Out of this world: Aliens hide in plain sight in 'Roswell, New Mexico'

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Kyla Brewer / TV Media
Jeanine Mason stars in "Roswell, New Mexico"

Jeanine Mason stars in "Roswell, New Mexico"

Extraterrestrials have long been fodder for sci-fi television shows, movies and books, but a new TV series goes beyond typical alien cliches to address broader issues such as racism and immigration. 

Biomedical researcher Liz Ortecho (Jeanine Mason, "Grey's Anatomy") learns that her one-time high school crush, Max (Nathan Parsons, "General Hospital"), is really an alien struggling to hide his true nature from those who wish to harm him in "Roswell, New Mexico," airing Tuesday, March 12, on CW. Now a local Roswell police officer, Max isn't the only alien in town, and his friends are also keen to keep their origins a secret.

"Roswell, New Mexico" is actually the second American television adaptation of the "Roswell High" book series by Melinda Metz. The first program, simply entitled "Roswell," aired on The WB and UPN from 1999 to 2002 and followed the lives of teenage humans and aliens in the eponymous town. The prime-time soap quickly became a cult hit.

While "Roswell, New Mexico" does rely heavily on romantic storylines, the show digs deeper to touch on modern-day hot-button topics. Instead of focusing on the lives of angst-ridden teens, the new iteration finds the main characters 10 years after graduation. In contrast to the earlier series, which was criticized for white-washing all of the main characters, CW's new show is truer to the books, featuring a Latina lead and several other characters who represent the diverse population of the United States.

"I don't believe in color-blind casting," show creator Carina Adly Mackenzie explained in a February article. "'Roswell, New Mexico' doesn't attempt to portray a world in which racism and xenophobia do not exist, so we can't arbitrarily fill roles."

The show boasts a complicated web of alien and human characters, led by Mason as Liz, the daughter of undocumented immigrant Arturo Ortecho (Carlos Compean, "Contraband," 2012), who runs a local UFO-themed diner, the Crashdown Cafe. He and his daughter are often the subject of suspicion, especially since Liz's beloved sister, Rosa (Amber Midthunder, "Legion"), died in a car accident that also took the lives of two white girls. The official report claimed Rosa was high at the time, but a skeptical Liz is determined to find out what really happened.

Max's fellow aliens include his sister Isobel (Lily Cowles, "True Story," 2015), a lawyer who is intensely secretive, even with her husband, Noah (Karan Oberoi, "Counterpart"). Their friend Michael (Michael Vlamis, "Spiral," 2018) hides his alien identity under his tough, bad-boy image.

In addition to Liz and her father, the town's human population includes her best friend, Maria (Heather Hemmens, "Hellcats"), a local bartender completely oblivious to the existence of aliens. Liz's former beau, Dr. Kyle Valenti (Michael Trevino, "The Vampire Diaries"), is the son of Sheriff Valenti (Rosa Arredondo, "Quantico"). Master Sgt. Jesse Manes (Trevor St. John, "One Life to Live") sits at the head of a far-reaching government conspiracy. His son, Alex (Tyler Blackburn, "Pretty Little Liars"), has recently returned to Roswell after service overseas, but he's unaware of his father's true mission. All the while, Alex strives to meet his father's expectations.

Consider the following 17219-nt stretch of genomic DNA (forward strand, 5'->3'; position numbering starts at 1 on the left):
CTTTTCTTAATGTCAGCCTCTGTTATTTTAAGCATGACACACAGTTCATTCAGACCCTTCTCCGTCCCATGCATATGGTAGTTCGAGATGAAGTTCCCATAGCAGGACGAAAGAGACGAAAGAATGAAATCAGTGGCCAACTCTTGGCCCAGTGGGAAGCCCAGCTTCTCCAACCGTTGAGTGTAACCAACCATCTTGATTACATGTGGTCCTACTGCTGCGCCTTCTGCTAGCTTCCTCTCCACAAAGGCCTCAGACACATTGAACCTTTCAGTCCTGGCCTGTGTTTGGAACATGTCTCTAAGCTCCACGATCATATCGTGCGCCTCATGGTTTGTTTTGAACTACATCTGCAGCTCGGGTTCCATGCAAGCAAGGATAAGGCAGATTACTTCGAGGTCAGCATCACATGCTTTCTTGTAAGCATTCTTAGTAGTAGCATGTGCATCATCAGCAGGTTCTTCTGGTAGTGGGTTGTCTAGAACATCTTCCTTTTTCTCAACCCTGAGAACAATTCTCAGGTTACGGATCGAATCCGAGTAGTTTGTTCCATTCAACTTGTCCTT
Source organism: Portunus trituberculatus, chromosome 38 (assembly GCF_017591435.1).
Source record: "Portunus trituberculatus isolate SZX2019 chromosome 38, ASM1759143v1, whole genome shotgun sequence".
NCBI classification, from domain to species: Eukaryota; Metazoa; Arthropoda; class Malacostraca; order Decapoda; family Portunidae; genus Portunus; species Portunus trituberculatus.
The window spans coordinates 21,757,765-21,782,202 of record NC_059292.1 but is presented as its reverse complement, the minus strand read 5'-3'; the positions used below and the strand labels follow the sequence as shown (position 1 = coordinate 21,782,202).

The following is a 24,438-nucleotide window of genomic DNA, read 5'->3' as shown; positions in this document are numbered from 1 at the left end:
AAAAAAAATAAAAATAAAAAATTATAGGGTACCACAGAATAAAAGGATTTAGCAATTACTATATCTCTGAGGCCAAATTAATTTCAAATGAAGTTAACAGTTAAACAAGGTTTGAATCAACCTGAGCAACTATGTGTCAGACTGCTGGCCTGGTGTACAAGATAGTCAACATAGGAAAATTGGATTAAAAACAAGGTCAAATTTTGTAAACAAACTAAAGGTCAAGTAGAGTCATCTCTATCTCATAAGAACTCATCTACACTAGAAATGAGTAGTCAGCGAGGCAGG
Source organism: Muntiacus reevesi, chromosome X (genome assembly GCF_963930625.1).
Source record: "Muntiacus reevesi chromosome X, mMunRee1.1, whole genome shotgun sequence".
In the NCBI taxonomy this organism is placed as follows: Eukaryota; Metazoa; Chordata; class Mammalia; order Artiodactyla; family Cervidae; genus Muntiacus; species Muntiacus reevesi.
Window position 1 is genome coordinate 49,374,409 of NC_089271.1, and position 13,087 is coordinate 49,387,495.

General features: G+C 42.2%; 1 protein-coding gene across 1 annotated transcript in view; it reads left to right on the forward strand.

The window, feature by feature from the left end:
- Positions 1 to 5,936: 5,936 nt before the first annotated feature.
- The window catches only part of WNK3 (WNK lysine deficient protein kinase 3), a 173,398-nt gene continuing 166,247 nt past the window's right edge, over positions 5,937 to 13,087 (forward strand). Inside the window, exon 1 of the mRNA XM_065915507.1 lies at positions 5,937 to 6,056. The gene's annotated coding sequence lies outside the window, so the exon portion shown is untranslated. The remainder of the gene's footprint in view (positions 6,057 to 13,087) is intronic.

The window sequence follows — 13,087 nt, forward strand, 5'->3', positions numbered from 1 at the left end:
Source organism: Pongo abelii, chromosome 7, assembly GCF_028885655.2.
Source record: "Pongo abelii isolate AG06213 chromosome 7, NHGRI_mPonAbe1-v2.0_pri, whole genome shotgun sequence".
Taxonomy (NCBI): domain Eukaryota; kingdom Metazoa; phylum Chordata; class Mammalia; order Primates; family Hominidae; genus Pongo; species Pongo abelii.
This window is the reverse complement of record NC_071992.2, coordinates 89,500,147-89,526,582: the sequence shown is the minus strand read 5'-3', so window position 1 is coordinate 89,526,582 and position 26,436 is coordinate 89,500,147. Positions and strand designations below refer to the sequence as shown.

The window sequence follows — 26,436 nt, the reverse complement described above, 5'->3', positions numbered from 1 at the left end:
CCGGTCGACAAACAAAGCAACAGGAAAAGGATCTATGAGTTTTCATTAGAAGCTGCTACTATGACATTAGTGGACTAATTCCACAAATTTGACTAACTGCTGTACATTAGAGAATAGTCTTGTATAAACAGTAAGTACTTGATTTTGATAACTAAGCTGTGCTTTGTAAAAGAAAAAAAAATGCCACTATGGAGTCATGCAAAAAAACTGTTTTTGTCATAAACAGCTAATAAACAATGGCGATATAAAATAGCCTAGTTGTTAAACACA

Nathan Parsons as seen in "Roswell, New Mexico"

Nathan Parsons as seen in "Roswell, New Mexico"

In Roswell, many of these characters face hatred and fear that threatens to tear their families apart. Unlike other sci-fi programs, "Roswell, New Mexico" doesn't focus on the dangers aliens pose to humans. In this case, they're the minority trying to avoid persecution like many of their friends and neighbors. Max and the other aliens may possess supernatural powers, including healing abilities and psychic links to those around them, but, for the most part, they try to lay low for fear of being outed, choosing instead to try to lead quiet, helpful lives.

"Roswell, New Mexico" has promising qualities, but it's been slow to pick up in the ratings department. The first couple of episodes averaged 1.3 million viewers -- a respectable showing but not stellar. In contrast, the first seasons of CW's hits "Supernatural" and "The Vampire Diaries" each averaged more than 3.5 million. Pitted against ABC's sitcoms "Black-ish" and "Splitting Up Together," as well as the CBS drama "FBI," Fox's game show "Mental Samurai" and NBC's critical darling "This Is Us," "Roswell, New Mexico" will have its work cut out for it on Tuesday evenings.

Luckily for the cast and crew, some of the industry's biggest powerhouses are associated with the project. Warner Bros. Television and CBS Television Studios, along with Amblin Television and Bender Brown Productions, all have a hand in the show.

If nothing else, the show's setting is sure to attract some viewers as the site of one of the world's most famous alleged UFO incidents. In 1947, a newspaper headline from the Roswell Daily Record read: "RAAF Captures Flying Saucer on Ranch in Roswell Region." The military, however, soon addressed the confusion by clarifying that a weather balloon had crashed in a farmer's field. Over the years, many conspiracy theories have claimed that aliens crash landed in Roswell that summer and the government covered it up. To this day, the area is a destination for UFO seekers.

Whether or not real aliens have ever been to Roswell, TV viewers can catch up with Max and the others in a new episode of "Roswell, New Mexico," airing Tuesday, March 12, on CW.